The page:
If your business is still relevant and you just want to stay on trend, adopt the Coca-Cola method of logo change, do it softly. In such a way that the brand mark is still familiar. The only time Coca-Cola changed their logo drastically was in 1985, and that became a year of either ‘branding legend’ or ‘attention grabbing conspiracy’. If your ears have just pricked up and you’re curious… watch the video ‘The 1985 Launch of New Coke’ 

4. Test it first
Don’t ask your friends what they think, ask potential and best current customers what they think. Friends don’t know the context and probably aren’t even users of your business. Remember a good logo must attract the people who will be your best customers.

5. Do the switch properly
Depending on how drastic the logo ‘evolution’ don’t have two logos out there in the market place at the same time. It’s just confusing – it creates clutter, the complete opposite of smart marketing. If you can’t afford to make a logo change and take it across your buildings, cars, business cards, stationery, website etc. then save a bit longer.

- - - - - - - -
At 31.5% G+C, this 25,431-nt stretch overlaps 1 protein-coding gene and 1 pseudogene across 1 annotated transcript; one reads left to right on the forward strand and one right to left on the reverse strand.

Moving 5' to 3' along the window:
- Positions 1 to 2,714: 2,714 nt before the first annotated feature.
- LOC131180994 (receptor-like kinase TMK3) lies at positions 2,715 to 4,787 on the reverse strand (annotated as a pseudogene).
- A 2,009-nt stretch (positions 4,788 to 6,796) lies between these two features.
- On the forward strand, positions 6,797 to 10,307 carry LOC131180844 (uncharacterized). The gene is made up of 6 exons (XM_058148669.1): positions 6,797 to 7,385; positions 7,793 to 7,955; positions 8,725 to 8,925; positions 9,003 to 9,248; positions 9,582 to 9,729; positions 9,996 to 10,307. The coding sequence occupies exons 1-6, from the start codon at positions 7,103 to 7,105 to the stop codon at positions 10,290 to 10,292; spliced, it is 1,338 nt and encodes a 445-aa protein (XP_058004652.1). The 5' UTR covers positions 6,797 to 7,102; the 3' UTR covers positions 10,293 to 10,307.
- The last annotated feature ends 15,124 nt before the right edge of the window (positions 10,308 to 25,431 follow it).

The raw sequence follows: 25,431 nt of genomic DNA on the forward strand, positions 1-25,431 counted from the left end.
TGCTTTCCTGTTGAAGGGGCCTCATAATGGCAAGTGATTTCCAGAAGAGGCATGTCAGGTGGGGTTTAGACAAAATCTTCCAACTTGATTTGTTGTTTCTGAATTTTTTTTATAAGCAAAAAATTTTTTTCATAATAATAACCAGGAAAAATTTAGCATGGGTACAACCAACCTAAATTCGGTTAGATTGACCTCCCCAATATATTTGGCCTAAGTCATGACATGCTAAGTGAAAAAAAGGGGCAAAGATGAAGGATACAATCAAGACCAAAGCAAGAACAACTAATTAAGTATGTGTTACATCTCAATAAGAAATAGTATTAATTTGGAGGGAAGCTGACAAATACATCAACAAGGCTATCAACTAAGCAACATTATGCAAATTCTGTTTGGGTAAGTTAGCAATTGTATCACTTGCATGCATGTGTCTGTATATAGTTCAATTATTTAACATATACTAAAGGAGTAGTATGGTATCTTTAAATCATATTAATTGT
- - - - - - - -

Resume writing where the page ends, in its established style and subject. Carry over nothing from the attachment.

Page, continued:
Related blog: ‘Your target customer is NOT everyone’

Religion, business & creating brand evangelists

Brand evangelism is something critical to business.

It’s the act of having customers and promoters so in love and so trusting of what you do that they’re excited to tell the world about it.

It is of course the most effective and trusted form of marketing.

The word evangelism is tightly linked to the Christian faith, and whilst I’m not a particularly religious person, I know that business can learn a lot from the way in which religion operates.

Imagine if you could get people believing so strongly in your product or service that they passionately tell others about it of their own free will…